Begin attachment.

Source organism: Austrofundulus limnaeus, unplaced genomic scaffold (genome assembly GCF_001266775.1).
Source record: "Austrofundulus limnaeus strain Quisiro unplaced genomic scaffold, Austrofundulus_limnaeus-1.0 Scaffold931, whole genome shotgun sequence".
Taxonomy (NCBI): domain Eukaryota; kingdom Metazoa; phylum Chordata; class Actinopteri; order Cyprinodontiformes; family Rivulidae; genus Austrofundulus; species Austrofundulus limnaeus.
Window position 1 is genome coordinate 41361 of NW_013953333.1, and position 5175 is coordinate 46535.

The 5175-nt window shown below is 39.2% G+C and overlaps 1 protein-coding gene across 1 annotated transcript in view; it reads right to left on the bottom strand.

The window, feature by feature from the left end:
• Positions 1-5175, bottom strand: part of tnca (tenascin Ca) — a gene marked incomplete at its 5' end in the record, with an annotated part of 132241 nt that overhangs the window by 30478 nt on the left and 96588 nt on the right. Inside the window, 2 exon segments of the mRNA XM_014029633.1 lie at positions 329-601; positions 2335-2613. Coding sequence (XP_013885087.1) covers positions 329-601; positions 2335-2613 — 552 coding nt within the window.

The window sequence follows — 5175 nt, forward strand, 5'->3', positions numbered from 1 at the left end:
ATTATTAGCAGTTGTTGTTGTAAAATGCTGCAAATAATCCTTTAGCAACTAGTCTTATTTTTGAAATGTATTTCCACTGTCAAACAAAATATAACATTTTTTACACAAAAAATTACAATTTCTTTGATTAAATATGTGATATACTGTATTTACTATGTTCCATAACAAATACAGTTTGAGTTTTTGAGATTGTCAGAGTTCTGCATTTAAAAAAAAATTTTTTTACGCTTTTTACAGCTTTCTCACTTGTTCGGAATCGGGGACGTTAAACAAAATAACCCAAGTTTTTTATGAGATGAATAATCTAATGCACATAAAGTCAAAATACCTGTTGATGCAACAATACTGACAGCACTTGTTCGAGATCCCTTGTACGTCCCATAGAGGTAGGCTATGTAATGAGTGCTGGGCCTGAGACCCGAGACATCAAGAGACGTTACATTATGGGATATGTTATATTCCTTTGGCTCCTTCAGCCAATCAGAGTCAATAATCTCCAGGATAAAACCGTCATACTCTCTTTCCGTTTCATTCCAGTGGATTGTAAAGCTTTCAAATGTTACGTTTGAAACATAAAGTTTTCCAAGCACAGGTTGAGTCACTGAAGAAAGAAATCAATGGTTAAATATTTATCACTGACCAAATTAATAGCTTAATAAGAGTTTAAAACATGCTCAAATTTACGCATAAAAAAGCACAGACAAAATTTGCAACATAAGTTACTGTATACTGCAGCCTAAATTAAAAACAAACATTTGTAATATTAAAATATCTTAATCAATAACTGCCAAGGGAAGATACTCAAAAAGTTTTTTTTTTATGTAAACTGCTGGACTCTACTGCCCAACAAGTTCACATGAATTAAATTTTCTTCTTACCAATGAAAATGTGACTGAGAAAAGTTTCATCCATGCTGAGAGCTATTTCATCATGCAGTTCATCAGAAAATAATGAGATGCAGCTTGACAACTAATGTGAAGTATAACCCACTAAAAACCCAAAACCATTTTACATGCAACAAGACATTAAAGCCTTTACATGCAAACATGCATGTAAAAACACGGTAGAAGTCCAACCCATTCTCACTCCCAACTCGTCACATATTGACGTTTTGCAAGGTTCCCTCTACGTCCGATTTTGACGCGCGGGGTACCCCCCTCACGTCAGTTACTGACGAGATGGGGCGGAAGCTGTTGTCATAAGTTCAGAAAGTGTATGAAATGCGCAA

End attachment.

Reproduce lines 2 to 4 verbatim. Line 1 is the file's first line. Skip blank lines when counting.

Source record: "Austrofundulus limnaeus strain Quisiro unplaced genomic scaffold, Austrofundulus_limnaeus-1.0 Scaffold931, whole genome shotgun sequence".
Taxonomy (NCBI): domain Eukaryota; kingdom Metazoa; phylum Chordata; class Actinopteri; order Cyprinodontiformes; family Rivulidae; genus Austrofundulus; species Austrofundulus limnaeus.
Window position 1 is genome coordinate 41361 of NW_013953333.1, and position 5175 is coordinate 46535.